on it. Cut out seven yellow star
shapes. Trace the Big Dipper outline
in pencil on the black paper. Ask
seven children to place the stars
in their spots on the Big Dipper.
You could have smaller stars available
so each child could place a star
in the sky. Explain that when there
were slaves in the south, the slaves
would look to the North Star, in
its position in the Big Dipper,
as a guide northward and a symbol
Now, practice this refrain:
When the sun comes back, and the
first quail calls,
Follow the drinking gourd.
For the old man is a-waiting
for to carry you to freedom
If you follow the drinking
- 6. Read
Follow the Drinking Gourd. Ask
the children to sing or chant the
phrase each time it's used in the
- 7. Close with additional
songs of the children's choosing.
Parent Education Session 11
Preparation: Write this topic
title, "Freedom of Thought, Expression,
and Association" on chart paper
and underneath write: "You have
five minutes to use as you choose. This
time will demonstrate (briefly) the
rights we will be talking about today."
- 1. Discussion:
- How much do you value those freedoms?
- Do you think they are important
for all people?
- 2. Debate Activity: How much
freedom should children have?
- Hand out and read the articles for
today's discussion, from the United
Nations Convention on the Rights of
the Child (CRC Articles 12 to
Separate participants into two groups.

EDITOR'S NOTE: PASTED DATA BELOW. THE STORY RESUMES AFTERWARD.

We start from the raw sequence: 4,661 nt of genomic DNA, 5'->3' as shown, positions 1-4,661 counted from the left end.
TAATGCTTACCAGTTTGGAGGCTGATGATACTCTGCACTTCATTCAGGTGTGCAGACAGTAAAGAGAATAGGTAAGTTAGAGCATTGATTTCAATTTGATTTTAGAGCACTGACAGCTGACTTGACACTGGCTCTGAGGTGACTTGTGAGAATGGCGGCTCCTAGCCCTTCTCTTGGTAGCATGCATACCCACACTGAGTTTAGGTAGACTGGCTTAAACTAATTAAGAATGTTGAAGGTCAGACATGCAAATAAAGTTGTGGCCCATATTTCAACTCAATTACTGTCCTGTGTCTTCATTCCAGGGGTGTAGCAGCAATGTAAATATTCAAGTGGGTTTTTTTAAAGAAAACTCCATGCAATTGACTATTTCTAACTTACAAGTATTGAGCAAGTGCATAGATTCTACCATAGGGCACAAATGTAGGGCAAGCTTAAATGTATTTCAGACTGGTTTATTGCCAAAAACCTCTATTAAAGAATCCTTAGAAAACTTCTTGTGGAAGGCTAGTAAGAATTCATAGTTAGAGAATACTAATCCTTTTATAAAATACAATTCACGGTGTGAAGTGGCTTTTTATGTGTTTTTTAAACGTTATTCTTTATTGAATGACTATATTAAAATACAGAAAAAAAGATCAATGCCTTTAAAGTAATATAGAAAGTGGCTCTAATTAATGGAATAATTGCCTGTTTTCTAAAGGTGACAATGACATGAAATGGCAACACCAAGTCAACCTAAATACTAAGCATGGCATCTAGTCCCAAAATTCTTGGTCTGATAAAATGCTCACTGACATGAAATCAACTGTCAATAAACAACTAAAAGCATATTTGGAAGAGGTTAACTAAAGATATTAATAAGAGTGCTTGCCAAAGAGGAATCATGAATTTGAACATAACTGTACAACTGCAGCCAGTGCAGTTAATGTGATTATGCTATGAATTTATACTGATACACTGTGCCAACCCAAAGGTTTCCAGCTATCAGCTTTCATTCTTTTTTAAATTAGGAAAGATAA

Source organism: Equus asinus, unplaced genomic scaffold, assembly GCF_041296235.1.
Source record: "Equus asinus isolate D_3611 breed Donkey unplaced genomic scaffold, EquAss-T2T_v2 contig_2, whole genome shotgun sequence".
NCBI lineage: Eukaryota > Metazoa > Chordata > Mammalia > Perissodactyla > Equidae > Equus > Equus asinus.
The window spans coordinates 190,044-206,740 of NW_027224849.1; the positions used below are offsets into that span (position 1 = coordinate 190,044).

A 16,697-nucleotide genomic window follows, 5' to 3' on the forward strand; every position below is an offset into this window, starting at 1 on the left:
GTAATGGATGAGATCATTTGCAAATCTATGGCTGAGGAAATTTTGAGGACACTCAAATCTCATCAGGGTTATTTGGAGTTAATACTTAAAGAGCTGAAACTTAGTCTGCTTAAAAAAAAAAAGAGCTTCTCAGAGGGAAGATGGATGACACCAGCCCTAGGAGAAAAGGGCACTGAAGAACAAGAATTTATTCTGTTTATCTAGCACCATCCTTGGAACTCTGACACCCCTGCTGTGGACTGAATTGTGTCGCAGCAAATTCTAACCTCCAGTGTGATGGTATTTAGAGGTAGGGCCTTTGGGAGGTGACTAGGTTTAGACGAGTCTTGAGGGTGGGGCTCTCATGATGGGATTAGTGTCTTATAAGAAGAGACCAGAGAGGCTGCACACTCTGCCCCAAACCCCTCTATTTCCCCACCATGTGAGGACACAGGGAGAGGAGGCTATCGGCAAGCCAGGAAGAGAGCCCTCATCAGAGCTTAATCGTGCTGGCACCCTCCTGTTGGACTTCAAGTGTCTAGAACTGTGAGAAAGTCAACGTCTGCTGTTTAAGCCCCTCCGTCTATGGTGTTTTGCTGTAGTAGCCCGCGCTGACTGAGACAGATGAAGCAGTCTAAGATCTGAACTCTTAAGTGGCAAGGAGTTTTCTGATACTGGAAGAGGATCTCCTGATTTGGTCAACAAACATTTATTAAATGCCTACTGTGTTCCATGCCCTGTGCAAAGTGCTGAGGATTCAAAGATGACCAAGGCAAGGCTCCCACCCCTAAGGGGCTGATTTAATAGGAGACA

Designate each group as either a "pro"
or "con" group for the following
debate. By assigning people in a random
fashion to one group, the debate will
be less polarized since many people
will be debating on the side they do
not support. Ask each group to spend
some time preparing their side of the
argument regarding freedoms for children.
Debate Topic: Many adults
feel that children are not mature
enough to be able to choose with whom
they will associate, and that this
right will usurp parental rights to
protect their child. Other people
feel that young persons deserve to
choose their associates and express
their own opinions. This debate often
centers around the age that children
will be given these rights, rather
than whether or not children should
have these rights at all.
Give each group chart paper, pens,
and about ten minutes to write their
main reasons why these articles are
good for children and parents or why
these are a problem for children and
parents. Ask each group to choose a
recorder and a reporter.
Call the groups back and have them
tape up their chart paper and begin
the discussion with one person from
the pro group making a point and one
person from the con group making a counter
point. Continue until all participants
have had their opinion expressed and
the issue has been thoroughly debated.
- 3. Activity: Why Children
are Like Kites
1. Hand out the essay: Why Children
Are Like Kites (Handout
PE #11 ). Read it out loud.
Ask participants if they can draw
parallels between what this essay
says and what they have discussed
in the articles.
2. Provide materials to make a paper
kite and invite participants to create
one. It can be as simple or elaborate
as participants wish.
3. Attach the essay to the kite using
glue or tape.
Read aloud these first few lines
from Kahlil Gibran's poem titled "Children."